Sometimes my tendency to make more out of some experience than it deserves, to expand a moment to metaphor irritates me. Even me. Still, I think of all experiences as part of some story; meaning some puzzle piece we haven’t found a place for yet. Not yet.
I occasionally work on ‘the other side,’ in the city, Seattle. In the Pacific Northwest, this is like a reverse surf trip. Still, there are more surf shops in Seattle than on the Olympic Peninsula, and more surfers as well. Cities are where the jobs are. It makes sense.
And maybe it’s been too long since I lived in a city. The overload of competing stimuli strikes me even before it’s my turn to get off the ferry. My Google Map directions not quite memorized, I have the printed version in one hand, ready to take on the crazy traffic, always with someone who knows where he or she is going moving up quickly in the lane I may have to switch to. Instantly. And of course, it’s raining. The storefronts are passing quickly, sideways vision blurred. There are red traffic lights on clutch-burning hills, pedestrians, and heights, and reflections, and curtainless windows shining; and signs I have to read among those I cannot.
All of it is too much.
And yet the houses in the neighborhoods can seem deserted if not for the rain-coated landscapers raking and cutting; if not for the dog-walkers, plastic bag held in a plastic glove, each of them blind to some worker leaning into the side door of his van (though the dogs haven’t learned the city-posture, the ghetto-mentality, and sniff between the coffee and the paint on passing); if not for the occasional children who chirp like stellar jays at a freshly-filled feeder; if not for the car alarms and the whoosh of passing cars, and the sound of some ambulance siren, moving, moving, blocks over; stopping, evidently, but with the siren still going.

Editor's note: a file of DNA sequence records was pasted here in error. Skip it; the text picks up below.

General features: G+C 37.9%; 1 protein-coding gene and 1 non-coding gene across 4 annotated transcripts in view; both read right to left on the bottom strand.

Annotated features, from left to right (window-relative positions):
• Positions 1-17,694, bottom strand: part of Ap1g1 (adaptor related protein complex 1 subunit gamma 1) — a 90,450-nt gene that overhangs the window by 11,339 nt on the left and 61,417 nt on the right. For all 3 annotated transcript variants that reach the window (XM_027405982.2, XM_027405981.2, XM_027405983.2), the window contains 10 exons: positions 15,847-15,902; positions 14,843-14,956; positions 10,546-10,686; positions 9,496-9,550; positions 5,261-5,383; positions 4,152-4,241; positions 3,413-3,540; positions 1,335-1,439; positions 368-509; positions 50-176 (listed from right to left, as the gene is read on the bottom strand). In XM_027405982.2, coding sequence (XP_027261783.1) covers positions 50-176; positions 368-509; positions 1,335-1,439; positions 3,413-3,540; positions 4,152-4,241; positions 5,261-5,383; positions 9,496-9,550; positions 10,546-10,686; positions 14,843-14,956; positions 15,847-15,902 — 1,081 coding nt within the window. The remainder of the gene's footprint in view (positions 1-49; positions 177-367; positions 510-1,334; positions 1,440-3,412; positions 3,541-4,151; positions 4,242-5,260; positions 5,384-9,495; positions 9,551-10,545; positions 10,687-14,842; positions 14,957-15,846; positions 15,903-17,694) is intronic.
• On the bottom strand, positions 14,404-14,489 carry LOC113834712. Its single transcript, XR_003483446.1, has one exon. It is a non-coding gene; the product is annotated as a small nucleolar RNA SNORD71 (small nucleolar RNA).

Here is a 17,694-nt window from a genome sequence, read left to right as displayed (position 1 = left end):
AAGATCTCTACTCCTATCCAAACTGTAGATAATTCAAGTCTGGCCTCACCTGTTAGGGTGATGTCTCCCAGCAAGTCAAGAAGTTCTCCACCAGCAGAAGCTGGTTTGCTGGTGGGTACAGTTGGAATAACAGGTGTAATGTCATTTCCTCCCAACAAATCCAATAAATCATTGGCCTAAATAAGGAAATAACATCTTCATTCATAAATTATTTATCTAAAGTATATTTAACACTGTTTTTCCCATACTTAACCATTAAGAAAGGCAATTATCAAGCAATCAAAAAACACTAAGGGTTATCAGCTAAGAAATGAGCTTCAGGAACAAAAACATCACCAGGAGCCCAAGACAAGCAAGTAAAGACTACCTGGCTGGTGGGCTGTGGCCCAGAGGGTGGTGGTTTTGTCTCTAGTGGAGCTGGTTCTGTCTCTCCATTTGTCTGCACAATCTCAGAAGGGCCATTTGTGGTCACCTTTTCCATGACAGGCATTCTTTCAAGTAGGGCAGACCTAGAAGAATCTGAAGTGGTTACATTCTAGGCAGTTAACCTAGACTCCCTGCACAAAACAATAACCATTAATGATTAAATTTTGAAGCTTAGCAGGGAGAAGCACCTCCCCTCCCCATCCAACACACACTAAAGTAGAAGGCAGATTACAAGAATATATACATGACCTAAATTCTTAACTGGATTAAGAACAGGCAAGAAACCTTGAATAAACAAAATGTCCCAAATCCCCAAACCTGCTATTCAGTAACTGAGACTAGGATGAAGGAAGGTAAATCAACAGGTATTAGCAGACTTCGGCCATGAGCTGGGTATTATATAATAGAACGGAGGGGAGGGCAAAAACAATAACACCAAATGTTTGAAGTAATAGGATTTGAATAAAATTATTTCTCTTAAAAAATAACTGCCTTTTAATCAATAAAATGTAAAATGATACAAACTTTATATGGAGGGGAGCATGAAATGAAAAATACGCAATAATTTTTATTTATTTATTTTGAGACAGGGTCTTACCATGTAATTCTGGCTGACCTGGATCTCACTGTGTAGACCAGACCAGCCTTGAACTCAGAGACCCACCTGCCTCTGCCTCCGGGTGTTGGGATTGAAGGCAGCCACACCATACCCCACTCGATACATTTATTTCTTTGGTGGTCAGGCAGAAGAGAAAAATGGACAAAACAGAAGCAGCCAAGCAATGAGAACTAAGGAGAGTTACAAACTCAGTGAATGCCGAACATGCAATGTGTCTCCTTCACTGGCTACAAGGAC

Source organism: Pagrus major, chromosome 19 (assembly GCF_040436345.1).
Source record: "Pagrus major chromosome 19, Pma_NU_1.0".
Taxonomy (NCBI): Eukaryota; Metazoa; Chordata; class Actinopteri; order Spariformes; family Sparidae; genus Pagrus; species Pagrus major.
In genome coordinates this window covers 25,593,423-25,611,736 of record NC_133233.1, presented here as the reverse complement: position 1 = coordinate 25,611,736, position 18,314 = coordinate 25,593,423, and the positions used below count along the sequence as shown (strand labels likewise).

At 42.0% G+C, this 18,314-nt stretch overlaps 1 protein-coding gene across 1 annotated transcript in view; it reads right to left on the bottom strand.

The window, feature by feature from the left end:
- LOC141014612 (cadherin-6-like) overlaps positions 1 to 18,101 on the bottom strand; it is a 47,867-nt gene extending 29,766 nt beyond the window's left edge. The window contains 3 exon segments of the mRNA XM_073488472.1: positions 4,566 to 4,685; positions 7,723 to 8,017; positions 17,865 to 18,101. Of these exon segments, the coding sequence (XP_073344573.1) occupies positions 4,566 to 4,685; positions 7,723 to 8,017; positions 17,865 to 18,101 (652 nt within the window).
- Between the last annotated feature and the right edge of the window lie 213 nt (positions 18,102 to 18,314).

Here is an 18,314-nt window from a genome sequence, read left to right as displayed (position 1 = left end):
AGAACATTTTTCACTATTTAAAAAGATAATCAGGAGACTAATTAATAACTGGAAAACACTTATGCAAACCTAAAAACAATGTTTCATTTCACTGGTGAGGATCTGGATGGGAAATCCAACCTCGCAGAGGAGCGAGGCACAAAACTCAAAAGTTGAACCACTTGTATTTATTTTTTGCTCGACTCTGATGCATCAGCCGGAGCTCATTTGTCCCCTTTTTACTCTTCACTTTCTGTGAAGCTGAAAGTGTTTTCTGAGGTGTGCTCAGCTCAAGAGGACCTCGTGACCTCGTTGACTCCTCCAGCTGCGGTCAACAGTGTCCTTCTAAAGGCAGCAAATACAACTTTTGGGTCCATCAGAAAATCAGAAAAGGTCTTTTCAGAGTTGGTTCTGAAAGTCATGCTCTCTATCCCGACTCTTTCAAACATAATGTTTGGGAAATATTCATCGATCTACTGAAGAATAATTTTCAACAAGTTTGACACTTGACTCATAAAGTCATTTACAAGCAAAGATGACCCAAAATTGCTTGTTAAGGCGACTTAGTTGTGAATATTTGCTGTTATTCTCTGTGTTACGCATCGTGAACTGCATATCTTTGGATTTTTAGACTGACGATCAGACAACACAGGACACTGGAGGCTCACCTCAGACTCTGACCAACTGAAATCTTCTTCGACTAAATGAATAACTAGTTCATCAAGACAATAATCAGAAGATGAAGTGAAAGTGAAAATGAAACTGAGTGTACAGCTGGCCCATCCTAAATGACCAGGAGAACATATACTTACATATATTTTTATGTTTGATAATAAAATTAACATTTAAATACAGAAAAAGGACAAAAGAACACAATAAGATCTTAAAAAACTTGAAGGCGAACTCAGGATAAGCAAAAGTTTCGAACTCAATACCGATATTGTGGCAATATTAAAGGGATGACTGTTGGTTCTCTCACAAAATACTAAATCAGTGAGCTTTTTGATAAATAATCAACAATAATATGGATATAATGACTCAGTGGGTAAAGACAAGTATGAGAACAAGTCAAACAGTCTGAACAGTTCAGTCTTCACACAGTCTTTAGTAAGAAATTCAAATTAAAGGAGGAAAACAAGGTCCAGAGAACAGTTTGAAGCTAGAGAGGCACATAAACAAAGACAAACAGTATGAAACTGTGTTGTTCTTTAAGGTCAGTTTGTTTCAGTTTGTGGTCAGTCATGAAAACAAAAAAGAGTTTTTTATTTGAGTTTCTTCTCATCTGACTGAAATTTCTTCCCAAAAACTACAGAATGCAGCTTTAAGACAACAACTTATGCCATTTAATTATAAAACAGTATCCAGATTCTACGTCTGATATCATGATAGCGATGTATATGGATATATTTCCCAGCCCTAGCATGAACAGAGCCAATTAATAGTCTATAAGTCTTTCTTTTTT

That sound becomes something like seagulls on a rooftop; eventually.
And yet, with the city humming like redundant jazz, I’m listening for the sound of the ocean, maybe remembering the excitement of the stimuli overload from my years in San Diego; taking cross streets and alleys to check the surf between PB Point and Crystal Pier, or dropping down the winding roads out of Mission Hills, hoping to beat a couple of traffic lights en route to Sunset Cliffs. Yes, I have been that guy moving up in the right lane, knowing where I was headed, annoyed by those who are overwhelmed.
Woosh… pick up some masking stuff and some tools, remember to lock the door to the van… woosh. Count the seconds…
I will have to write something about localism as it has been redefined in the northwest. With Seattle a ferry ride and another two and a half hours of driving to get to pretty much anywhere on the Straits, and about two and a half hours of driving to get to Westport, depending on traffic… well, it’s like being a surfer who lives in Sacramento, maybe even Los Vegas. Okay, maybe Needles.
Or, thinking from another angle, it’s like (checking the Google Map) living in Fallbrook, California, where I was raised as a suburban non-cowboy, and surfing 1), Oceanside Pier- 25 minutes, 2), Huntington Pier, one hour and twenty minutes, or 3), Malibu Point, two hours and a half; all depending on traffic (jams).
So, this relates to me, now; as: 1), Port Townsend, 2) My favorite Straits spot, and 3) either the real coast near Neah Bay, La Push, or, in the other direction, Westport.
There are other spots, kind of like Fallbrook to Swamis, or La Jolla, or, no, Tijuana Sloughs is probably Huntington-ish. Ish.
Still, even if you live in Port Angeles, it’s over fifty miles to the real coast.
This isn’t that story. And yet, I purchased my latest wetsuit at a Seattle surf shop, cruised through another one over by Gasworks Park. “Don’t touch that,” the guy working there said as I leaned in too close to one of their boards.
“I live on the Peninsula,” I said. “Local-er,” I’m thinking. If I’d needed to, I would have added that I own land and live ON Surf Route 101. Not the local-ist, and I did once own a cowboy hat. Didn’t seem right.
Oh, I’m still going here. So, I did see some legitimate locals late one winter day, on beyond Joyce. I got out of the water because it was getting too dark when two pickups pulled in, logging gear and surfboards in the back. “Doofy has to go out because he missed it this morning,” the guy in the first truck said.
As Doofy (might have had a different nickname) suited up and paddled out, I talked to the local logger/surfers. “Well, there are so many spots,” he said.
“Really? Where?” He looked at me. Owning a house on Surf Route 101 wouldn’t have helped at all. “Nevermind,” I said as Doofy cruised across a dusky left.